Let’s say you go to a local coffee shop to use their “free” wifi. You purchase your usual beverage using their “loyalty” card. (Because why wouldn’t you? You get discounts and a free drink on your birthday.) You even take the time to read the Agreement that pops up before you start using the wifi ( you didn’t just tap “Agree” like usual). It even says that they don’t collect personal data. So far so good, right? Wrong… The moment you used that card that gave you a discount you set into motion a series of electronic events that have followed you each time you have used it.

We are all creatures of habit, and that is precisely the thing that allows us to be very easily followed. While there were 6 other people in that coffee shop at the same time as you, each using the same wifi that “doesn’t collect personal data,” there is only one that has been in that coffee shop on Tuesday of last week, and Friday three weeks before that looked at Facebook and Forbes and the New York Times and Twitter, in that order. There is only one that also used an app to look at luggage. There is only one who looked up the prices of air travel to California. And there is only one who got emails over the next few days advertising discount travel sites and whose Facebook page magically had advertisements for name brand discount luggage.

But that’s great, right? Because it is like the web is supposed to work, giving you what you want when you want it, right? Wrong again. This is where the hidden part of the algorithms come into play…

You are white, middle class, buy organic when available, drive a luxury automobile, change your oil frequently, take few risks, vacation within 150 miles of your home, purchase name brand goods, prefer leather, eat out a moderately priced restaurants 3 times per month, check 4 websites before you buy electronics, stay at 3-star hotels that are given reviews that call them “undervalued”… the list goes on. Each website, loyalty card, purchase, and online habit that you have pigeon-holes you into a very specific demographic that guarantees that the next time you go to a travel site and “log in,” you will not see the cheapest price for the flight you WILL take, you will not see the cheapest price for the hotel you WILL stay in. There is a small premium added, because you WILL pay $5 more because your demographic says you will, and you ALWAYS do because you don’t know that you are.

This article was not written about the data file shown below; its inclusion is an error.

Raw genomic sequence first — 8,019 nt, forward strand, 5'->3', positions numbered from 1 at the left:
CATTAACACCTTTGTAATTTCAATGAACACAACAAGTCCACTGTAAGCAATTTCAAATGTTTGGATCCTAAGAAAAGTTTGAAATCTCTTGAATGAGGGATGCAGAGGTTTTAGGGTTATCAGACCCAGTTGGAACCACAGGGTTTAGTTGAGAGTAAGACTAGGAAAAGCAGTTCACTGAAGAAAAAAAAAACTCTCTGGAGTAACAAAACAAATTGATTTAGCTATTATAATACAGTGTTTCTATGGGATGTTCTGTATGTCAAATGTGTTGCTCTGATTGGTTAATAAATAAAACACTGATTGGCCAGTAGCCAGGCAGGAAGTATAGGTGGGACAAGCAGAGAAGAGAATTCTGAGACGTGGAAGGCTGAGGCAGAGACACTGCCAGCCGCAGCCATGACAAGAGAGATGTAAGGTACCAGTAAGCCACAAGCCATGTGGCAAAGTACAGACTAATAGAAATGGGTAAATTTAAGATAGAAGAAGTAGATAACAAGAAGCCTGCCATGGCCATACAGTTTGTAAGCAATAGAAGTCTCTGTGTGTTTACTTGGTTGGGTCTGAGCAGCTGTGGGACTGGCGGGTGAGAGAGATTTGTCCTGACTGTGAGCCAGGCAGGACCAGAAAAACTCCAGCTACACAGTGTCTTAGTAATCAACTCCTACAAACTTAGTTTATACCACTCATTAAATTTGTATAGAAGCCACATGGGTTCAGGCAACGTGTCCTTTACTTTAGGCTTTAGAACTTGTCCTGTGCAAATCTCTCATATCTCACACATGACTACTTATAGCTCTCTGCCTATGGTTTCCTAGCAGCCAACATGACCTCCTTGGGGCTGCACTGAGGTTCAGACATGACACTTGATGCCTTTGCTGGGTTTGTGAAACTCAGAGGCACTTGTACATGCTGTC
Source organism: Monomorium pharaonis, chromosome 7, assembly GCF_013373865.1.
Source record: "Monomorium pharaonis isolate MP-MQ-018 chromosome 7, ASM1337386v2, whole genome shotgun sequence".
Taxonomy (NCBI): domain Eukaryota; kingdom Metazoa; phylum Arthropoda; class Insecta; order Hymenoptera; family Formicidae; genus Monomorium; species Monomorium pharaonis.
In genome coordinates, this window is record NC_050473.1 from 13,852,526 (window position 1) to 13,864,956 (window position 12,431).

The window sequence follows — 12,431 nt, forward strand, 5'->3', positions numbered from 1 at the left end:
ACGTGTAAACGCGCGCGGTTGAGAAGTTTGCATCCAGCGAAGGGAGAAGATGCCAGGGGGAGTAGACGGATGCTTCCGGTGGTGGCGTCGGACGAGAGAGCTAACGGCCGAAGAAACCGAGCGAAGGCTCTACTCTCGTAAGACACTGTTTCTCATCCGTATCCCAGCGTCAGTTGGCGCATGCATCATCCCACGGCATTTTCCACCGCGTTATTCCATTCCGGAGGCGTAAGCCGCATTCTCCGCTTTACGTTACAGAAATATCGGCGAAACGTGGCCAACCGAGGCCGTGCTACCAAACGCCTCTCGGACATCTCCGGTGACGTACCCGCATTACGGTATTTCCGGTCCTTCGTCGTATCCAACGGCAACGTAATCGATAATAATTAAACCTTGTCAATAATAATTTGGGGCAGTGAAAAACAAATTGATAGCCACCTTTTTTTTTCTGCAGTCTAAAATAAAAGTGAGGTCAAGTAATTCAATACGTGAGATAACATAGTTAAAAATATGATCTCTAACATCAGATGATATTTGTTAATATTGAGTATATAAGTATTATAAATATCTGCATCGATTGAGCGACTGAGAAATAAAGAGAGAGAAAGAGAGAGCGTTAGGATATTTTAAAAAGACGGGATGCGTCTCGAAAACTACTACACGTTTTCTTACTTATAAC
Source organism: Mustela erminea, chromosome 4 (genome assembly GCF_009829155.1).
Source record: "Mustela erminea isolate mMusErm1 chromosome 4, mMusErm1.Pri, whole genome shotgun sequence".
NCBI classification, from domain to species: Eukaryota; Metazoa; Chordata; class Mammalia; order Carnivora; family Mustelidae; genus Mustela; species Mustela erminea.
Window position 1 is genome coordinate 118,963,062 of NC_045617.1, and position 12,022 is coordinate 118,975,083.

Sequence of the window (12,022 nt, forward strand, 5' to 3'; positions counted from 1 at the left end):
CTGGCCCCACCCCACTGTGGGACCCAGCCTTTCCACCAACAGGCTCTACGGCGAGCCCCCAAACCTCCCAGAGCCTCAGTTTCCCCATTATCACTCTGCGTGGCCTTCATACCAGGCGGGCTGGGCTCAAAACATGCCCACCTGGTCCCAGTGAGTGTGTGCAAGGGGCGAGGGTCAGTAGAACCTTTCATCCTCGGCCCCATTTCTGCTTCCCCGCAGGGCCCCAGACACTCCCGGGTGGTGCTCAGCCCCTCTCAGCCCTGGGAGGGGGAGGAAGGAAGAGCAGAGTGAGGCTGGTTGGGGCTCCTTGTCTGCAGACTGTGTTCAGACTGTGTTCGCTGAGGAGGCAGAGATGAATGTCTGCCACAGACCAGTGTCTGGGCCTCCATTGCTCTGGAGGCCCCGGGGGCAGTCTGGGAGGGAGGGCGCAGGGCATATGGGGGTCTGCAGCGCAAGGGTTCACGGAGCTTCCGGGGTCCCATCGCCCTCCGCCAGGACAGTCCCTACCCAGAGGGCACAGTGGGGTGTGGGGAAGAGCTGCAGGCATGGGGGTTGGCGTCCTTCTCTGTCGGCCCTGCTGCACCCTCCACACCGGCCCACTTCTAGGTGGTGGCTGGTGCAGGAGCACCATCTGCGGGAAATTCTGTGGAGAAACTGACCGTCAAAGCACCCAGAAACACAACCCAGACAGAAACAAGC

So… How on earth do you avoid this? Well, you don’t, at least not completely. We have already given so much of our private lives away to marketing masters that some is now just a fact of life. I’m not being defeatist here, just stating a truth. 

But… there are some ways to mitigate it.

  • Delete your history and cookies from websites often.

  • Turn off “tracking” in your browser preferences (usually found under “Privacy” or “Security”).

  • Create a new, temporary email address, and then a new Account using that address before you make travel arrangements or book a hotel.

  • Create a new, temporary email address, and then a new Account using that address before you make a large online purchase.

  • Pay in cash, and without using a loyalty card when you make a purchase that you wouldn’t want everyone to know about.

  • Divide your life.  Use one email address for Facebook, another for Gmail, another for news sites, another for purchasing, another for loyalty cards. 

  • Opt out of giving ALL your information when you do sign up for a service. Only fill out the “required” information.

  • Refuse to use services that DO require extensive information about you.

All in all, the Internet is a wonderful thing that has allowed society to come together as never before. But… it is also a place that has taken what was once considered sacred, personal privacy, and made it into a comfortable myth that we somehow believe, despite all evidence to the contrary. And, this data IS being used to your detriment more often than you think.

Half the battle is understanding how this has been lost; the rest is overcoming our own habits and doing all we can to take it back.